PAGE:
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Awareness in Indian thought

DOI: 10.4324/9780415249126-F040-1
Version: v1,  Published online: 1998
Retrieved June 21, 2024, from

Article Summary

Classical Indian schools all stake out positions on awareness, its intrinsic nature, its place in the causal processes crucial to human accomplishment, its relations to objects in the world, and the possibilities, according to certain religious or spiritual theories, of mystical transformation. In several prominent instances, stances taken on awareness may be said to constitute the most salient differentiation among schools, so central to a school’s overall outlook is its view on the topic. Classical epistemological conceptions, for example, are in large part shaped by positions on awareness, and the spiritual philosophies for which Indian thought is best known present theories of awareness to guide meditation and mystical practice. Yogic, Vedāntic and Buddhist mysticism all came to be supported by views of the true nature of awareness or its native state.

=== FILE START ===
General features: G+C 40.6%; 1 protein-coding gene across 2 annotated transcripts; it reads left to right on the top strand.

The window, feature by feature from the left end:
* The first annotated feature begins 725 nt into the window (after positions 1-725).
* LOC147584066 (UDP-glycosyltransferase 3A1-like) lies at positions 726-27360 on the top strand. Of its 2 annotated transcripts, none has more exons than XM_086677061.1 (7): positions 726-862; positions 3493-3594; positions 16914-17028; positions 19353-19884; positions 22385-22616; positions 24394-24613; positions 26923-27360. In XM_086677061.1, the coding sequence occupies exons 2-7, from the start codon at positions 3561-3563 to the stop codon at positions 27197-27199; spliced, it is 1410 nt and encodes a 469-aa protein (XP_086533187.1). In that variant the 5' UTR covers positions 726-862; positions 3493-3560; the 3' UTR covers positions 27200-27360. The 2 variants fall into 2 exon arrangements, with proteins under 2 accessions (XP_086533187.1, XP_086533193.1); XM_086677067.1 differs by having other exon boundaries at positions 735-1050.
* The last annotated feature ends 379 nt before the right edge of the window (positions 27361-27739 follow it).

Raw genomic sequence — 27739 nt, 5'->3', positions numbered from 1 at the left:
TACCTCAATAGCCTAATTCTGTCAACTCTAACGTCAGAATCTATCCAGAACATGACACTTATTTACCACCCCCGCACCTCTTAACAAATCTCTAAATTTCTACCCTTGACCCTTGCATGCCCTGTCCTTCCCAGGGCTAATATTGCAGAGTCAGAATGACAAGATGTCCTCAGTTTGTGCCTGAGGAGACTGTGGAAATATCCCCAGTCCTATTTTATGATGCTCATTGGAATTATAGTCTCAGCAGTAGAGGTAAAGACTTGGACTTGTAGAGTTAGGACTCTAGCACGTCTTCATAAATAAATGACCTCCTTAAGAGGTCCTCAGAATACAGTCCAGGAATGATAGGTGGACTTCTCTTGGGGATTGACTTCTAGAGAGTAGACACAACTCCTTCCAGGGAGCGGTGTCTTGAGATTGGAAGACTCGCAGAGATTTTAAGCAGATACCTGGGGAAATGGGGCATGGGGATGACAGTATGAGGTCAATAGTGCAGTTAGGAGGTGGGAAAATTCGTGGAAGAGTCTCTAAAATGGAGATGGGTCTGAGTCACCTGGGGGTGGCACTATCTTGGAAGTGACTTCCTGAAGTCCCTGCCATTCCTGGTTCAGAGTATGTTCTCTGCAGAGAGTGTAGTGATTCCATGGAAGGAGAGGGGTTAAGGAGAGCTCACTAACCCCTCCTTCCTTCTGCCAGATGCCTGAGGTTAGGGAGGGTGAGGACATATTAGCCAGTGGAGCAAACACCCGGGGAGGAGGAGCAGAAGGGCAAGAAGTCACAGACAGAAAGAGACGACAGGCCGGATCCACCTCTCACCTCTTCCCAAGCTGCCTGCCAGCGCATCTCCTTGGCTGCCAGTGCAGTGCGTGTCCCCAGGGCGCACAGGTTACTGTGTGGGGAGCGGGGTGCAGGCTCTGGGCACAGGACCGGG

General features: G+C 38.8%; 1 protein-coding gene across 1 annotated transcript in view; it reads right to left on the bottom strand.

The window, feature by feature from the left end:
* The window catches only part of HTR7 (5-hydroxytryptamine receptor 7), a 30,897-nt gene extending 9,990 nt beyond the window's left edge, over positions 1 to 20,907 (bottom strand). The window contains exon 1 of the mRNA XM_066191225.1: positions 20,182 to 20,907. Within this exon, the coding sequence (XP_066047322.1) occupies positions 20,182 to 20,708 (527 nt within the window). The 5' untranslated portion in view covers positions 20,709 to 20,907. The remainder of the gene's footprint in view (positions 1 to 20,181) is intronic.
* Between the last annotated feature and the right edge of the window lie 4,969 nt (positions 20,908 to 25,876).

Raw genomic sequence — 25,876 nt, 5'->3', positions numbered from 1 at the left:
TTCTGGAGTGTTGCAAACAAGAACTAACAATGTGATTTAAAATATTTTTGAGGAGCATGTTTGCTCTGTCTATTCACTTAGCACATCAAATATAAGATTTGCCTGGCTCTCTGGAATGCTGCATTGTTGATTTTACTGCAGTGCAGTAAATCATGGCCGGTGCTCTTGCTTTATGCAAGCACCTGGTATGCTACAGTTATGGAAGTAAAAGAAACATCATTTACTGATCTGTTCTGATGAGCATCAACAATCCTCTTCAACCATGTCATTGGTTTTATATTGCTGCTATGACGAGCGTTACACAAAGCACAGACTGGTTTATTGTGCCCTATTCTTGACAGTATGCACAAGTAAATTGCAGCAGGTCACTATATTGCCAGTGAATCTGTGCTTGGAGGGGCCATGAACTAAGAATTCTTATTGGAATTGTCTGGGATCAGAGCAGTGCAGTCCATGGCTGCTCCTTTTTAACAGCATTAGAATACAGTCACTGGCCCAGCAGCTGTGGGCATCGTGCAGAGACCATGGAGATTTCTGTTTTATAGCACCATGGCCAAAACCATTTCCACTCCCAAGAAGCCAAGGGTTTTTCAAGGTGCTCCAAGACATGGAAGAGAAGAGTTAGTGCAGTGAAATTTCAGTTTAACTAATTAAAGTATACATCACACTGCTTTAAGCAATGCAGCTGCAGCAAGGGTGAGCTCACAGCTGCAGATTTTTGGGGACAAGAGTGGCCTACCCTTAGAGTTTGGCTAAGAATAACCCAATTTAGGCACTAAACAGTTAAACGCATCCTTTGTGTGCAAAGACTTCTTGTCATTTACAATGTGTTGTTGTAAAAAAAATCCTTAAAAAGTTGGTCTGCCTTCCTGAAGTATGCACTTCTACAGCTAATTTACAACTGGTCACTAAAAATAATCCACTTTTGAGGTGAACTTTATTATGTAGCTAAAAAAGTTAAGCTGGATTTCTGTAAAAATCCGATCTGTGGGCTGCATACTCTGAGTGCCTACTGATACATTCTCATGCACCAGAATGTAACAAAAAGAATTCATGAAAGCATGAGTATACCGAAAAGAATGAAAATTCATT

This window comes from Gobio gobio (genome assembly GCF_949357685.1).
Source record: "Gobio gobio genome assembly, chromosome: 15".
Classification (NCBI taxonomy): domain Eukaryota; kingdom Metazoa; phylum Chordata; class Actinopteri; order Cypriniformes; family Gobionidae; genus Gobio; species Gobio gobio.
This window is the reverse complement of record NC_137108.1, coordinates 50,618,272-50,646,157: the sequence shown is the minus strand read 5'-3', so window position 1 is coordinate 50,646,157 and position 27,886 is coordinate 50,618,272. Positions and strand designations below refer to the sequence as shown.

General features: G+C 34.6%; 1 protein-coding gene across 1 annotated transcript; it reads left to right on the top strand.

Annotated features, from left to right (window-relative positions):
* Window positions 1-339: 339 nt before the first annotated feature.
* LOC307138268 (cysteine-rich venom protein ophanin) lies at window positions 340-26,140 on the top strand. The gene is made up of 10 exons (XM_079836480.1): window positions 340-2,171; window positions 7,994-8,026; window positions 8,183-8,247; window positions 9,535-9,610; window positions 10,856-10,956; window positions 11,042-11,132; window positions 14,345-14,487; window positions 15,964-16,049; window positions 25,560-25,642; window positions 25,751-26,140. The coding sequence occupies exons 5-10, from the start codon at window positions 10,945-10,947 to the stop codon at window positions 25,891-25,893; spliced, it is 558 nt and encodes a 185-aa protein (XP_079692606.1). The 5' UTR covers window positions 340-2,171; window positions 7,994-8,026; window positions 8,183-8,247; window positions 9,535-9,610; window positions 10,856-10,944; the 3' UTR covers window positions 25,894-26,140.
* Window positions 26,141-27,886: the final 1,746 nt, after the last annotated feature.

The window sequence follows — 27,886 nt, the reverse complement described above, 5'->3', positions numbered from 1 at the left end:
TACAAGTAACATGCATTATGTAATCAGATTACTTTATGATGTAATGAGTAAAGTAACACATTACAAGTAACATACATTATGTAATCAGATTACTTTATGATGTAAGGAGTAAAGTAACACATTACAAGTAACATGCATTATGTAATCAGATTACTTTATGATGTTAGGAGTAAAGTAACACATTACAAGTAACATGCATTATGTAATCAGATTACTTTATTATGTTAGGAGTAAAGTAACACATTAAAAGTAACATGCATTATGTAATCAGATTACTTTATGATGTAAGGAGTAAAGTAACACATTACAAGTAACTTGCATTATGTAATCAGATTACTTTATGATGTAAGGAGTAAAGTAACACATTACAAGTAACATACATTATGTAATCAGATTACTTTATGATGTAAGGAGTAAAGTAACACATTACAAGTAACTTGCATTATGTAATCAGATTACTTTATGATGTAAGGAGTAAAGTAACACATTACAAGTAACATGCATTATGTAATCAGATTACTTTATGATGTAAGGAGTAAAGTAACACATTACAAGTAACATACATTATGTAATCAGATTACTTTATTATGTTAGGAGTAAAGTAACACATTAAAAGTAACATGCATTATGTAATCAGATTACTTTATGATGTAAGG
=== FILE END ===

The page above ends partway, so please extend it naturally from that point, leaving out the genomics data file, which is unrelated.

In the professionalized debates that fill the immense proliferation of philosophical texts in the classical period (from approximately ad 100 to the eighteenth century and later), key issues are whether awarenesses have forms of their own or assume content only with reference to objects, and the precise nature of the relation, or relations, of awarenesses to objects in the world, including the role of awareness in human activity. Some important positions are shared across schools, and apart from the anti-theoretic polemics of Mādhyamaka Buddhists and others, a phenomenalist and idealist stance, a representationalism, and a direct or causal realism are the major theories concerning the content of awarenesses.

The world-oriented philosophies of Logic (Nyāya) and Exegesis (Mīmāṃsā) engage spiritual or mystical views (principally, Buddhist Yogācāra and Advaita Vedānta) on the issue of self-awareness or awareness of awareness. The exchange between upholders of Nyāya and Advaita Vedānta (Vedāntic Monism) on this score is, in particular, an admirable philosophical achievement.

Citing this article:
Phillips, Stephen H.. Awareness in Indian thought, 1998, doi:10.4324/9780415249126-F040-1. Routledge Encyclopedia of Philosophy, Taylor and Francis,
Copyright © 1998-2024 Routledge.

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